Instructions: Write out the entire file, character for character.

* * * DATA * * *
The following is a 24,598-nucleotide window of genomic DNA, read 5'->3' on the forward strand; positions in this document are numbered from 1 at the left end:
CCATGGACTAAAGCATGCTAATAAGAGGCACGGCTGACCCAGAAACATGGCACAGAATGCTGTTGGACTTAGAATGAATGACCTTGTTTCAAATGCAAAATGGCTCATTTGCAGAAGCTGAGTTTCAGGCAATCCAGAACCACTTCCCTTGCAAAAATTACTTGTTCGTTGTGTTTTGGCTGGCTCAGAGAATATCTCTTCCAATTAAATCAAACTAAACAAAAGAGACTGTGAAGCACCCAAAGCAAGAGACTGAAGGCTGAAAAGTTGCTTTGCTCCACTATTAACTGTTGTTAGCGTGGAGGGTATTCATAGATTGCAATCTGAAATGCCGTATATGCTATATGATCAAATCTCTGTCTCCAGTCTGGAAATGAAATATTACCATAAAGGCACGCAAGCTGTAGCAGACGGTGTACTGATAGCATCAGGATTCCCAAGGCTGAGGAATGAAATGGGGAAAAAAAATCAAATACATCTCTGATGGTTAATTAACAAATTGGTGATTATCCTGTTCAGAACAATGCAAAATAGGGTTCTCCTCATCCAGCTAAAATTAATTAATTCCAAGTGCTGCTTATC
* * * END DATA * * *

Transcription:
The following is a 24,598-nucleotide window of genomic DNA, read 5'->3' on the forward strand; positions in this document are numbered from 1 at the left end:
CCATGGACTAAAGCATGCTAATAAGAGGCACGGCTGACCCAGAAACATGGCACAGAATGCTGTTGGACTTAGAATGAATGACCTTGTTTCAAATGCAAAATGGCTCATTTGCAGAAGCTGAGTTTCAGGCAATCCAGAACCACTTCCCTTGCAAAAATTACTTGTTCGTTGTGTTTTGGCTGGCTCAGAGAATATCTCTTCCAATTAAATCAAACTAAACAAAAGAGACTGTGAAGCACCCAAAGCAAGAGACTGAAGGCTGAAAAGTTGCTTTGCTCCACTATTAACTGTTGTTAGCGTGGAGGGTATTCATAGATTGCAATCTGAAATGCCGTATATGCTATATGATCAAATCTCTGTCTCCAGTCTGGAAATGAAATATTACCATAAAGGCACGCAAGCTGTAGCAGACGGTGTACTGATAGCATCAGGATTCCCAAGGCTGAGGAATGAAATGGGGAAAAAAAATCAAATACATCTCTGATGGTTAATTAACAAATTGGTGATTATCCTGTTCAGAACAATGCAAAATAGGGTTCTCCTCATCCAGCTAAAATTAATTAATTCCAAGTGCTGCTTATC